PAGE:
Around the web: caveman pointillism, museum jumping jacks, and a vacant-lot colossus
Some stories we’ve been reading this month:
- Georges Seurat placed dots on a canvas to depict park-goers lounging along the Seine in 1884. The technique was known as pointillism, and it seemed new at the time. We now come to find out it was really 38,000 years old.
- African American activist and sociologist W.E.B. Du Bois directed the creation of more than 60 hand-drawn charts, graphs, and maps that visualized data on the state of black life in America in 1900. They look amazing.
- Led by two professional dancers, the Met’s 45-minute “Museum Workout” involves jumping jacks in front of Perseus with the Head of Medusa, a power walk through the Hall of Medieval Arms and Armor, and squats in front of John Singer Sargent’s Madame X.
- Starting at 17 and working in isolation, Wacław Szpakowski made maze-like drawings from single, continuous lines for nearly seven decades. They’re beautiful.
- This author claims that selfies are modern art. Erm…
- A writer-led tour of 10 great fictional artists in literature. We could think of at least five more to add to the list, how about you?
- Related: A writer finds echoes of her great-grandmother in Gustav Klimt’s favorite subject.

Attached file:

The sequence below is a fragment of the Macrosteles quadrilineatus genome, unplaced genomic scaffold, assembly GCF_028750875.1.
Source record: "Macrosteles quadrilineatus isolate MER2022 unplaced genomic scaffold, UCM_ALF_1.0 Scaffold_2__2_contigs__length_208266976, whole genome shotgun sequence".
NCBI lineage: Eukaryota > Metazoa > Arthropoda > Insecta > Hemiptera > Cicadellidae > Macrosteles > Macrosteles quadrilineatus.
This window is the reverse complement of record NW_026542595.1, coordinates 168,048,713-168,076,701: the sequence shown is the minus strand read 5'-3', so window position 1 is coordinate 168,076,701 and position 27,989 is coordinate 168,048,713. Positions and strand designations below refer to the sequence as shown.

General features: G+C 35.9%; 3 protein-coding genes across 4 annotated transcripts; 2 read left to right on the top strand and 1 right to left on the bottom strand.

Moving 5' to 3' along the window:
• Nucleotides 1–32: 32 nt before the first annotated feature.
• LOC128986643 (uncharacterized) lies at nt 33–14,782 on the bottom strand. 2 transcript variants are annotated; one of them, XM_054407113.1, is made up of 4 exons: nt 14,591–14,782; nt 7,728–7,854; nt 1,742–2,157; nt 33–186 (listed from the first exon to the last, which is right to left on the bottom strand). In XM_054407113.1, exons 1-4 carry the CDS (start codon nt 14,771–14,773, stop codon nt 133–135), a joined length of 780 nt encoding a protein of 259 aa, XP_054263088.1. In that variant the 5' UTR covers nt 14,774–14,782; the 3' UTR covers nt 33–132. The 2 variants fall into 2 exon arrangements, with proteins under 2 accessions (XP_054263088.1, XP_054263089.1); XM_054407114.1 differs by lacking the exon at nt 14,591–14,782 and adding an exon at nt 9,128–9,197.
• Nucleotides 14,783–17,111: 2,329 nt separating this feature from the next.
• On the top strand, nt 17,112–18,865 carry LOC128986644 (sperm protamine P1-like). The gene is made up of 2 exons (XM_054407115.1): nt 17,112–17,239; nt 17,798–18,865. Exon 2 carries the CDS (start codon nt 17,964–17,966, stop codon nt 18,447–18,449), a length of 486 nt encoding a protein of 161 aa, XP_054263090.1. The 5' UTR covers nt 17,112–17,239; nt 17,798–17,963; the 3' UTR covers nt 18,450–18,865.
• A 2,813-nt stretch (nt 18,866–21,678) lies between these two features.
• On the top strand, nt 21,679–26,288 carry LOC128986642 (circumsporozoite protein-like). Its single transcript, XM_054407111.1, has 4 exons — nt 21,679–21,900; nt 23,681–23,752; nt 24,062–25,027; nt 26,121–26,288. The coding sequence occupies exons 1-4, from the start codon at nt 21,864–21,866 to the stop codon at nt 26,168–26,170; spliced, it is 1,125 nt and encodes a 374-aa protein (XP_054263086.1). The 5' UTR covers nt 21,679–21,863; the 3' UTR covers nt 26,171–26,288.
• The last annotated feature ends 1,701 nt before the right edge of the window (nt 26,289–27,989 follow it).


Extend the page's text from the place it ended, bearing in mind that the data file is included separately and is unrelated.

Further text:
- Visiting Milwaukee? Longtime resident? Either way, you’ll appreciate this comprehensive guide to finding cats at Milwaukee Art Museum.
- Not a cat person? What kind of monster are you? Never mind, we’ve got you covered: Check out the hashtag #museum101 to find museums’ creepiest objects.
- Deep in the Amazon are massive, geometric carvings as big as a city block, with trenches up to 12 yards wide and 13 feet deep. They appear to have been built up to 2,000 years ago. Why? It’s a mystery.
- An unusual sculpture in the Netherlands becomes a meme in Russia.
- Meanwhile, archaeologists discover a colossal, 3,000-year-old statue in a vacant lot in Cairo.
- And our legal department demands that we include a link about the Mona Lisa or Van Gogh every time we round-up links, so here you go: Scientists confirms that the Mona Lisa is happy.